On Saturday morning, the Arizona Game and Fish Department joined forces with Boy Scouts and volunteers to drop off discarded Christmas trees in Saguaro Lake. It is located about 45 minutes east from Phoenix. These trees were not the end of their journey. It’s a chance to live a second life.
The trees will provide much-needed habitat for fish in the reservoir.
On the overcast day, 50 volunteers volunteered to load hundreds of trees onto a boat equipped with underwater sonar. Participants who volunteered last year said that the moderate weather was responsible for the large turnout.
Six locations on the lake’s floor were suitable for the trees to fall. The trees were anchored to the lake bottom by cement cinder blocks.
The combination of pine, fir, and spruce will create nooks for the many fish living in Saguaro. It will also add structure to their environment. The fish species include bluegills, catfish, largemouth and smallmouth bass, channel cats, crappies, yellow bass, and channel cat.
Bryant Dickens, aquatic habitat specialist at the state game and fish division, stated that the trees will provide a refuge for plankton and smaller fish, creating an entire ecosystem.
Dickens said that all these lakes were created many years ago for hydroelectricity and water retention. “There is a lot of structural habitat in these lakes. But, nowadays, all that has decomposed and broken down is gone. Fish require structural habitat throughout the lake to thrive.
Dickens stated that while AZGFD has been dropping items in the lake for some time to create fish habitat, theChristmas tree project was revived a fewyears ago. It’s partof a program runby theMesa EnvironmentalManagement and Sustainability Department. The purpose of the program is to collect trees at drop-offpoints where owners have thrown them.
The agency also collects trees that are not sold from retailers like Home Depot.
Mariano Reyes, a city department marketing and communications specialist, said that “it’s a creative reuse opportunity with positive environmental benefits.”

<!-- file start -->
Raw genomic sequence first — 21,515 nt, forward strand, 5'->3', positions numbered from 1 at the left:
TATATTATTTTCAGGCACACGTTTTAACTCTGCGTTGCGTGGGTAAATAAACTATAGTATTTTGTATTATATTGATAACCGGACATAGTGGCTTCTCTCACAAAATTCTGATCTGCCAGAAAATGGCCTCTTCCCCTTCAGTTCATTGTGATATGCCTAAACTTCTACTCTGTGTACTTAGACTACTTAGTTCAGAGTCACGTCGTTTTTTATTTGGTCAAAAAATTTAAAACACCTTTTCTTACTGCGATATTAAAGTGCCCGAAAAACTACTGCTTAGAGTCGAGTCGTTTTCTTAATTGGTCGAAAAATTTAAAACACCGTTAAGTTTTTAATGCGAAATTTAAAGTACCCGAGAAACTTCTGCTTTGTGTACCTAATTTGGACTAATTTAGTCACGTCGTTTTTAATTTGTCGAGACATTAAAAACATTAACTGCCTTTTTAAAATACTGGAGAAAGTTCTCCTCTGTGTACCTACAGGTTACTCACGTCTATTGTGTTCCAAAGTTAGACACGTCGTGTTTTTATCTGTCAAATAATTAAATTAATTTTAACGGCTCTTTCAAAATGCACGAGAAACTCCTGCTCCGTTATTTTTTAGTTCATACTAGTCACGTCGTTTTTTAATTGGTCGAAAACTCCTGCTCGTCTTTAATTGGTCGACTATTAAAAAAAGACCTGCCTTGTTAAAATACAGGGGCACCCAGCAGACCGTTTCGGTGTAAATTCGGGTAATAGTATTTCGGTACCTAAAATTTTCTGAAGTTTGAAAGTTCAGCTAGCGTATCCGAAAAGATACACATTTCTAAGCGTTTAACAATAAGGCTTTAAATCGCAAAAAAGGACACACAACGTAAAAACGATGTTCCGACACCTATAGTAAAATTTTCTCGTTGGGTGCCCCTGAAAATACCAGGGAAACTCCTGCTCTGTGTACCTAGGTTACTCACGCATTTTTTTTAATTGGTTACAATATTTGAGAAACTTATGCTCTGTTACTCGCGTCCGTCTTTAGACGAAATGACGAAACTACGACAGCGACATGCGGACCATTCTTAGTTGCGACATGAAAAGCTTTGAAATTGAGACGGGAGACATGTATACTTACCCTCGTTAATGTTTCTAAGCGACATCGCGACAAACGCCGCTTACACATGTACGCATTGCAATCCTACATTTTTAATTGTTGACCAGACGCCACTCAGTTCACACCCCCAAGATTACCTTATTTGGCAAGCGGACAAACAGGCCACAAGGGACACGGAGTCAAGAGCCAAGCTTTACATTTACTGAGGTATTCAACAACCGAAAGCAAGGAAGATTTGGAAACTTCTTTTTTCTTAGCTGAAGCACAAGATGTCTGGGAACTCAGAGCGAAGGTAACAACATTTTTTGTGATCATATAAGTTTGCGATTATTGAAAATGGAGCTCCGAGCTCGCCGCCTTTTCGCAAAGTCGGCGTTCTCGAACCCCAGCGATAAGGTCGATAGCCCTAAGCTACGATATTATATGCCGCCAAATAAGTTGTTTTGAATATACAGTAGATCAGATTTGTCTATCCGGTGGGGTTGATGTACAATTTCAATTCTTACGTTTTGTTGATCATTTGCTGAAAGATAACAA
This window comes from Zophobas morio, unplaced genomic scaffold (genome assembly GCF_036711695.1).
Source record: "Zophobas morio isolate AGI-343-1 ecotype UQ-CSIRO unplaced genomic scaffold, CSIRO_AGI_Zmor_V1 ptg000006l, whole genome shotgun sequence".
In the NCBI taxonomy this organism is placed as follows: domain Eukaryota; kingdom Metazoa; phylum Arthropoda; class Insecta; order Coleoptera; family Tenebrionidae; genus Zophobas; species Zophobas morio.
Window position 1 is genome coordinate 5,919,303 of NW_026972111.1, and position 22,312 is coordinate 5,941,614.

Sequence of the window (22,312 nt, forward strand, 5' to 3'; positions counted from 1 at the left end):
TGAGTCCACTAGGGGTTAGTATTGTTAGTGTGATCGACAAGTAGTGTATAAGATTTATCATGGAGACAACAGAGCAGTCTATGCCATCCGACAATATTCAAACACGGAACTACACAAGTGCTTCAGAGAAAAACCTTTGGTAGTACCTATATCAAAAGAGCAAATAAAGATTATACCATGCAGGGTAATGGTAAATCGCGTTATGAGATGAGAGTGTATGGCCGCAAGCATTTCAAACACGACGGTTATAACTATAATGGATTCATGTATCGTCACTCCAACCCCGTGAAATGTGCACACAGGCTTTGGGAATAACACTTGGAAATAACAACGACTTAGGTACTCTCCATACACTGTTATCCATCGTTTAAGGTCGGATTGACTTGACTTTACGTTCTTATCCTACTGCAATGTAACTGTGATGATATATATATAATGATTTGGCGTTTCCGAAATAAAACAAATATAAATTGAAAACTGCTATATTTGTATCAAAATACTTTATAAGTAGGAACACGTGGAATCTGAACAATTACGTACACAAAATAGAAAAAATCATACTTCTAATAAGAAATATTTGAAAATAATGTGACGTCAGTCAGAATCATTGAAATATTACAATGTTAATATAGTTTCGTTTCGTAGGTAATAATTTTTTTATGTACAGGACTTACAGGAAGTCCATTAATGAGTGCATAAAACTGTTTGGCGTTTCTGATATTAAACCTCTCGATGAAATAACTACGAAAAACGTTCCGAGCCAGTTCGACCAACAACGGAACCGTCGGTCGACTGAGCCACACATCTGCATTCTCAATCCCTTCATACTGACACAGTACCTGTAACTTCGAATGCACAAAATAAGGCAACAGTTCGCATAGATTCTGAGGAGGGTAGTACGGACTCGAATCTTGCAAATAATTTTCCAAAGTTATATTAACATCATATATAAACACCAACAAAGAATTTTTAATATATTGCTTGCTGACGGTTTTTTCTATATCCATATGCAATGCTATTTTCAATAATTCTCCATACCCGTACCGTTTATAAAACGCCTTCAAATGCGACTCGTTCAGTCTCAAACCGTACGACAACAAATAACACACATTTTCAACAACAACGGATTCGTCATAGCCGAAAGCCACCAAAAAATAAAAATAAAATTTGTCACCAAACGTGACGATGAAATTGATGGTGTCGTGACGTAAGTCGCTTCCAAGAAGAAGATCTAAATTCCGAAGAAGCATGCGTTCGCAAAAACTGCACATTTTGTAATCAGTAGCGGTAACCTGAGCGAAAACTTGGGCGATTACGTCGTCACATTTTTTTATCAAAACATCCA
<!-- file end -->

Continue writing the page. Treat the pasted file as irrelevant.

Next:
When the holiday ended, collections began. The endeavor created fish habitat and helped reduce waste by sparing trees in the incinerator.
Boy Scout Troop325 of Queen Creek helped raise awareness about the event. He reached out to Dickens who had previously helped another scout earn the Eagle badge in an AZGFD project. Townsend hopes to do the exact same with this year’s tree drop.
Townsend, who is 14. “Having everyone work together in an organized group is great. There’s no arguing and just a lot hard work.
Townsend and his fellow scouts raced from boat to beach, helping to load the trees onto the bow. Once the boat was in deep seas, they helped untangle the knots between the cinderblocks and the tree trunks, before dumping the trees into water.
The trees will stay upright in the water, creating a high-rise like environment for fish. The needles will eventually fall off, and the trunks will sink into the bottom of the lake.
The smallest pieces will eventually begin to disappear and decompose over time. After about five to six year, the main trunk will be gone, along with some of its larger branches, according David Weedman who is the aquatic habitat program manager for the state. If they are bigger than your thumb, or larger than your wrist, then those branches will be gone.
Local anglers and fish lovers were also attracted to the event, who value large stocks of healthy fish. Saguarois is not considered a natural lake, so the majority of the fish were brought there from hatcheries.
The trees will help maintain a healthy environment that encourages growth and mirrors the natural environment where fish would be able to access. SaguaroLake, which is located on the Salt River and is part of Salt River Project’s system ensures that fish have access to water and fishermen have a place where they can recreate.
“This is my second year doing this,” said Roger Luth from Apache-Junction. “And this is just amazing what they’re doing because these trees are going to protect the smaller fish.”
Weedman shared some of the reservoir’s benefits. He pointed out that one of the bright spots is the possibility to bring people together. Mid-morning began to see the sun peek through the clouds and trucks continued to roll in trees. The agency dropped 732 trees in the lake that Saturday with the help of volunteers.
“I believe that it was a huge success based upon the amount of trees that were placed into the lake, how long it took, and the number volunteers that were out there. Weedman said that we got a lot done.”I don’t think anyone really had to work hard because we had many hands do the work. It was also a success from a fish habitat perspective.
Lindsey Botts, an environmental reporter for The Arizona Republic/azcentral. Follow his Twitter account @LindseyBotts for more information @lkbottsLkbotts and smbotts on Instagram. firstname.lastname@example.org
The Nina Mason Pulliam Charitable Trust has provided a grant to support environmental coverage on azcentral.com. Follow The Republic environmental reporting team atenvironment.azcentral.comand @azcenvironment onFacebook,TwitterandInstagram.
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